LincolnTun by trinidadc


									> STATISTICS
Opened to traffic: North tube Center tube South tube Width of each tunnel roadway Operating headroom External diameter of tunnel Maximum depth from mean high water to roadway Length of tunnel (portal to portal): North tube Center tube South tube Number of toll lanes Feb. 1, 1945 Dec. 22, 1937 May 25, 1957 21 feet, 6 Inches 13 feet 31 feet 97 feet 7,482 feet 8,216 feet 8,006 feet 13*

Lincoln Tunnel Interesting Facts

* All toll lanes are equipped to accept E-ZPass as a form of toll payment.

The Port Authority is committed to the safety and security of our facilities and the customers who use them. We have dedicated substantial portions of our capital resources to security enhancements. These safety measures are similar to those being taken by all agencies nationwide to thwart potential terrorists and are constantly updated utilizing intelligence gathered from the Port Authority Police, state and local authorities, and various federal agencies.

CONNECTING THE REGION For the latest construction closures or information, please call our Customer Connection at (800) 221- 9903. The Customer Connection is a service of the Tunnels, Bridges & Terminals Department – Customer Relations Division.

A connection synonymous with travel in the bistate area …
the Lincoln Tunnel is part of a transportation network that The Port Authority of New York and New Jersey maintains to support the community with vital links throughout the region. This famous Hudson River tunnel, a three-tube underwater vehicular facility, provides an essential connection between midtown Manhattan and central New Jersey, and forms part of New Jersey Route 495. The Lincoln Tunnel is one example of our proud commitment to ensuring safe, efficient, and reliable transportation facilities.
In New Jersey, Route 495 connects the tunnel with N.J. Route 3, U.S. Routes 1 and 9, and the New Jersey Turnpike. The New York Expressway and Dyer Avenue in Manhattan connect the tunnel with local city streets from West 42nd Street south to West 30 th Street. The tunnel’s three tubes provide paramount flexibility in traffic handling and urban transportation management. By converting the center tube to a two-way operation, it has the ability to change the six lanes to four lanes in one direction, or three lanes in each direction.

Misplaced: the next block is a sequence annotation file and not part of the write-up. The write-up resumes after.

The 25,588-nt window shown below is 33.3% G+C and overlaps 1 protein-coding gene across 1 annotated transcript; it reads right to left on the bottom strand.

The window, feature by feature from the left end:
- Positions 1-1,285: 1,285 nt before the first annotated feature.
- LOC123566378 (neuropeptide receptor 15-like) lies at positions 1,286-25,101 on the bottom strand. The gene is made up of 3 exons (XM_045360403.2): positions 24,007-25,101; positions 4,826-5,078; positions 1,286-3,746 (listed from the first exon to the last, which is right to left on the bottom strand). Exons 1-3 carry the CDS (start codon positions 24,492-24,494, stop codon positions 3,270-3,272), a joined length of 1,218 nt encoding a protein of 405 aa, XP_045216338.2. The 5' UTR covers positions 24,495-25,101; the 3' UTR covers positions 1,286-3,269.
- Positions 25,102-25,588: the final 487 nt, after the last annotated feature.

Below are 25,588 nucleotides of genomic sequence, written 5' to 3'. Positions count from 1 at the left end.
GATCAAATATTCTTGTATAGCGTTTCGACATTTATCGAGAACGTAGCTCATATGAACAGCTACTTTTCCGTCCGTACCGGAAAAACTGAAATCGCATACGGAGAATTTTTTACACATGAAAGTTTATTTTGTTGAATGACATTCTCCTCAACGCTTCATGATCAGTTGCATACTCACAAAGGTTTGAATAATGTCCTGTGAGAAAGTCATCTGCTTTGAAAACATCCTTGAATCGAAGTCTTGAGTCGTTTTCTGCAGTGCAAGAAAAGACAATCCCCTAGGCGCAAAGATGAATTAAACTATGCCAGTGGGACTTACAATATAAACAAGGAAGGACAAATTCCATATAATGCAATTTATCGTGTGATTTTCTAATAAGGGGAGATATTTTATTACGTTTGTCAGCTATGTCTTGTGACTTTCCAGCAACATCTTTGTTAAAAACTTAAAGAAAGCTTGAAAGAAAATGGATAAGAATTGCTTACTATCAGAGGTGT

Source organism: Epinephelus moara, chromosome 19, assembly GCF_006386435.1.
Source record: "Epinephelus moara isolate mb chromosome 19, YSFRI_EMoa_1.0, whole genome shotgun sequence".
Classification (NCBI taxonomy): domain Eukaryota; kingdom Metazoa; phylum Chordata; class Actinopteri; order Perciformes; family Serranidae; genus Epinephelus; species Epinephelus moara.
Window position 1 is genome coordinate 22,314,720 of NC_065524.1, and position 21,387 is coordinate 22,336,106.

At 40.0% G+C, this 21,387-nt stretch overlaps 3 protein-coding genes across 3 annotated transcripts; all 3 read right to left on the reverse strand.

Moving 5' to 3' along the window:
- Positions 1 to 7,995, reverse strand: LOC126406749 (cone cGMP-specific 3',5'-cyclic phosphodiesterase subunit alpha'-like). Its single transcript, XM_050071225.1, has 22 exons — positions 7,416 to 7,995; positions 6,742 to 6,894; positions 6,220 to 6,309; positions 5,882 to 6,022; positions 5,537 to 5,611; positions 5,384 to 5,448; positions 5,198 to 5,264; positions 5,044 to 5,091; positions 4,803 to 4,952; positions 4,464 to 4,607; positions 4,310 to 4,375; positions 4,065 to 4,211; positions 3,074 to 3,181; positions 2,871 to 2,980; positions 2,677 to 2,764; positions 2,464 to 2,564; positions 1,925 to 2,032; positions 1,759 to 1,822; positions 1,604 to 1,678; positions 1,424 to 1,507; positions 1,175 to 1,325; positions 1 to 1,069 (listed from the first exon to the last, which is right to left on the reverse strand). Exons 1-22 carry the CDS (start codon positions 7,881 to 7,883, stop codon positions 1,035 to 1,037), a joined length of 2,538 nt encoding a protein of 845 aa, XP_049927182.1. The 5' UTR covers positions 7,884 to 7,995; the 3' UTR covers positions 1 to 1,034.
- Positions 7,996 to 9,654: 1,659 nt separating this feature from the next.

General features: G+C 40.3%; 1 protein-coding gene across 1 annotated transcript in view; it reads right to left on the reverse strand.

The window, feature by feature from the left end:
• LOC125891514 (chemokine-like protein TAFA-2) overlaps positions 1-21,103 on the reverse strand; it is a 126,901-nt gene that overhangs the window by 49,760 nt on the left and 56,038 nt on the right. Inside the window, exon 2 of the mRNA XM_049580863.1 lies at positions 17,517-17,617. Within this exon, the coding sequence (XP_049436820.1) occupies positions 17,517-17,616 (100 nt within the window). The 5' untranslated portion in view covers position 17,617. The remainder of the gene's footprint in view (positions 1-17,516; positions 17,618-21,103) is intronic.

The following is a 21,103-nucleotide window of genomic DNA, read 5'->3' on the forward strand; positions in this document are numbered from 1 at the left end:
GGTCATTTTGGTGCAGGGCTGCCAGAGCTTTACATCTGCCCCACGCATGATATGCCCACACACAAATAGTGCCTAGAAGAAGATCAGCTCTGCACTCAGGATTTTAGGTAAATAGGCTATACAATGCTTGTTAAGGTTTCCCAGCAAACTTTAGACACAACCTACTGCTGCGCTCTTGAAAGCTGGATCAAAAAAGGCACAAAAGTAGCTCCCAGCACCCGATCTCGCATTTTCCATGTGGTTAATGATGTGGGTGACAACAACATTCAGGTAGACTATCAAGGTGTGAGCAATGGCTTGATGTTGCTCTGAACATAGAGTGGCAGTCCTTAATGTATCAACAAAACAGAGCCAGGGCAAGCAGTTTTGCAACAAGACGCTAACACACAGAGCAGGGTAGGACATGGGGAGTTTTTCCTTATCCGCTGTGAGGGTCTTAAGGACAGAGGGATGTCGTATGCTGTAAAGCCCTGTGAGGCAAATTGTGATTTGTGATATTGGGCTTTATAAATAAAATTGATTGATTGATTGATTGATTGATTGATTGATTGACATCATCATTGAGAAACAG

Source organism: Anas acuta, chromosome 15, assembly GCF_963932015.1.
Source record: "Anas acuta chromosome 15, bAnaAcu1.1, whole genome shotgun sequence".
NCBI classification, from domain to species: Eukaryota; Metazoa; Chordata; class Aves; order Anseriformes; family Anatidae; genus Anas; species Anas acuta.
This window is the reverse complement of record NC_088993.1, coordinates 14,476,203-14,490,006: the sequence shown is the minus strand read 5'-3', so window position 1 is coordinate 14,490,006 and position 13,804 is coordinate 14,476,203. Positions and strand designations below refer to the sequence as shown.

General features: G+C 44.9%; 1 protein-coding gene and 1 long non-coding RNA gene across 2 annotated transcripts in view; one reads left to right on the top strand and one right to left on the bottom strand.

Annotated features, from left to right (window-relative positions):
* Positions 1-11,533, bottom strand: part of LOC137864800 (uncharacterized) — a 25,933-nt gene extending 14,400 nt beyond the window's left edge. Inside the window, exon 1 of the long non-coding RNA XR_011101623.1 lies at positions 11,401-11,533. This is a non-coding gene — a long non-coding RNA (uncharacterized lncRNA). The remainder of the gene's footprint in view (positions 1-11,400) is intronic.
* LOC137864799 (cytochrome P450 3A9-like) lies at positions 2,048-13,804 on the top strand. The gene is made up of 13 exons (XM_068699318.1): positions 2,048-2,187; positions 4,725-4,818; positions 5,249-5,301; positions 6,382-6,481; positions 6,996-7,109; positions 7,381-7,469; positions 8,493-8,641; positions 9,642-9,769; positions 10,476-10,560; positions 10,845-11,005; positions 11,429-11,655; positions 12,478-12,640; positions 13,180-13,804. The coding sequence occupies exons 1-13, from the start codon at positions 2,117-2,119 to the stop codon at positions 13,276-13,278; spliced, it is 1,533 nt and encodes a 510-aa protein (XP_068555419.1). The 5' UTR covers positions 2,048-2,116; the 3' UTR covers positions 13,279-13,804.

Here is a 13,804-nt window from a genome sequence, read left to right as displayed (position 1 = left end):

During the weekday morning peak period – between 6:15 a.m. and 10:00 a.m. – the Port Authority operates a 2.5-mile Exclusive Bus Lane (XBL) to ease commuter travel. The XBL runs from New Jersey Route 3 and Interchanges 16E and 17 of the New Jersey Turnpike to the Lincoln Tunnel along one of the normally westbound lanes of New Jersey Route 495. Commuter buses utilizing the XBL get a direct route to the tunnel, avoiding regular rush hour traffic and significantly reducing travel time by 15 to 20 minutes. Each day, approximately 1,700 buses carrying more than 62,000 commuters use the XBL. Annually, this amounts to approximately 419,000 buses carrying over 15 million passengers.

Direct ramps connecting the Lincoln Tunnel with the Port Authority Bus Terminal facilitate the handling of commuter buses, reducing traffic congestion on city streets around the terminal. The ramps also provide direct access for automobiles to the terminal’s three-level roof parking facility. The efforts of the Port Authority are rooted in creating safe and efficient travel for the millions of customers who use this crossing each year.


Lincoln Tunnel Profile < Cover Photo — The Lincoln Tunnel New Jersey entrance from the toll plaza

> At the time of its construction, the tunnel was considered an outstanding engineering achievement. The technique used is called the “Shield” method, invented in 1925 by Sir Marc Brunel. It took 3 years and 7 months to complete the tunnel’s first tube.

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